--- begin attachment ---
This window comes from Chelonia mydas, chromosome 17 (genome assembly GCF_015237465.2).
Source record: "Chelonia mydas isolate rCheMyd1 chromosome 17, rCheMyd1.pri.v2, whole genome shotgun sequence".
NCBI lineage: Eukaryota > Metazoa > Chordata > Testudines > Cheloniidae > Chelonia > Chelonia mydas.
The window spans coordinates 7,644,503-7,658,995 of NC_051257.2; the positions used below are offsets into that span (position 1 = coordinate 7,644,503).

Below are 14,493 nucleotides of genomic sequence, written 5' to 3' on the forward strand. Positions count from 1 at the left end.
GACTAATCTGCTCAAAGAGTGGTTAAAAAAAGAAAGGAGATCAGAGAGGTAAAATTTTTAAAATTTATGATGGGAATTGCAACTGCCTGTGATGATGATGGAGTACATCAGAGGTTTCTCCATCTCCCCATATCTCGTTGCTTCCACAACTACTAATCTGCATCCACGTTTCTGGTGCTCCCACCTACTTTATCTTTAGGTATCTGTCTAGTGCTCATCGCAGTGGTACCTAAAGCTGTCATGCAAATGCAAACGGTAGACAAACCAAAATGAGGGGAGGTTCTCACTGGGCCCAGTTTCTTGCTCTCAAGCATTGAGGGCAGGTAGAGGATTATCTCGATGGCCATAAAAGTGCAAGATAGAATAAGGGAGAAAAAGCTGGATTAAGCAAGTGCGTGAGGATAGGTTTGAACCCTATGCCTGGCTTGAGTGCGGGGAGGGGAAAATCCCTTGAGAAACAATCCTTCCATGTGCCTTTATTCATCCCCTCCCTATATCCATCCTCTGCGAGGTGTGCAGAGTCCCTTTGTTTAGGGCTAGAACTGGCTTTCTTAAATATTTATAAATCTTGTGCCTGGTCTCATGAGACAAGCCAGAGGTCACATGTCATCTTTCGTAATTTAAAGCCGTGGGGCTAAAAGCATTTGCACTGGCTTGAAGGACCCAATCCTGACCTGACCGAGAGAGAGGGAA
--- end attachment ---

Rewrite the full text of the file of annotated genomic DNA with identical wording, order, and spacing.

This window comes from Chelonia mydas, chromosome 17 (genome assembly GCF_015237465.2).
Source record: "Chelonia mydas isolate rCheMyd1 chromosome 17, rCheMyd1.pri.v2, whole genome shotgun sequence".
NCBI lineage: Eukaryota > Metazoa > Chordata > Testudines > Cheloniidae > Chelonia > Chelonia mydas.
The window spans coordinates 7,644,503-7,658,995 of NC_051257.2; the positions used below are offsets into that span (position 1 = coordinate 7,644,503).

Below are 14,493 nucleotides of genomic sequence, written 5' to 3' on the forward strand. Positions count from 1 at the left end.
GACTAATCTGCTCAAAGAGTGGTTAAAAAAAGAAAGGAGATCAGAGAGGTAAAATTTTTAAAATTTATGATGGGAATTGCAACTGCCTGTGATGATGATGGAGTACATCAGAGGTTTCTCCATCTCCCCATATCTCGTTGCTTCCACAACTACTAATCTGCATCCACGTTTCTGGTGCTCCCACCTACTTTATCTTTAGGTATCTGTCTAGTGCTCATCGCAGTGGTACCTAAAGCTGTCATGCAAATGCAAACGGTAGACAAACCAAAATGAGGGGAGGTTCTCACTGGGCCCAGTTTCTTGCTCTCAAGCATTGAGGGCAGGTAGAGGATTATCTCGATGGCCATAAAAGTGCAAGATAGAATAAGGGAGAAAAAGCTGGATTAAGCAAGTGCGTGAGGATAGGTTTGAACCCTATGCCTGGCTTGAGTGCGGGGAGGGGAAAATCCCTTGAGAAACAATCCTTCCATGTGCCTTTATTCATCCCCTCCCTATATCCATCCTCTGCGAGGTGTGCAGAGTCCCTTTGTTTAGGGCTAGAACTGGCTTTCTTAAATATTTATAAATCTTGTGCCTGGTCTCATGAGACAAGCCAGAGGTCACATGTCATCTTTCGTAATTTAAAGCCGTGGGGCTAAAAGCATTTGCACTGGCTTGAAGGACCCAATCCTGACCTGACCGAGAGAGAGGGAA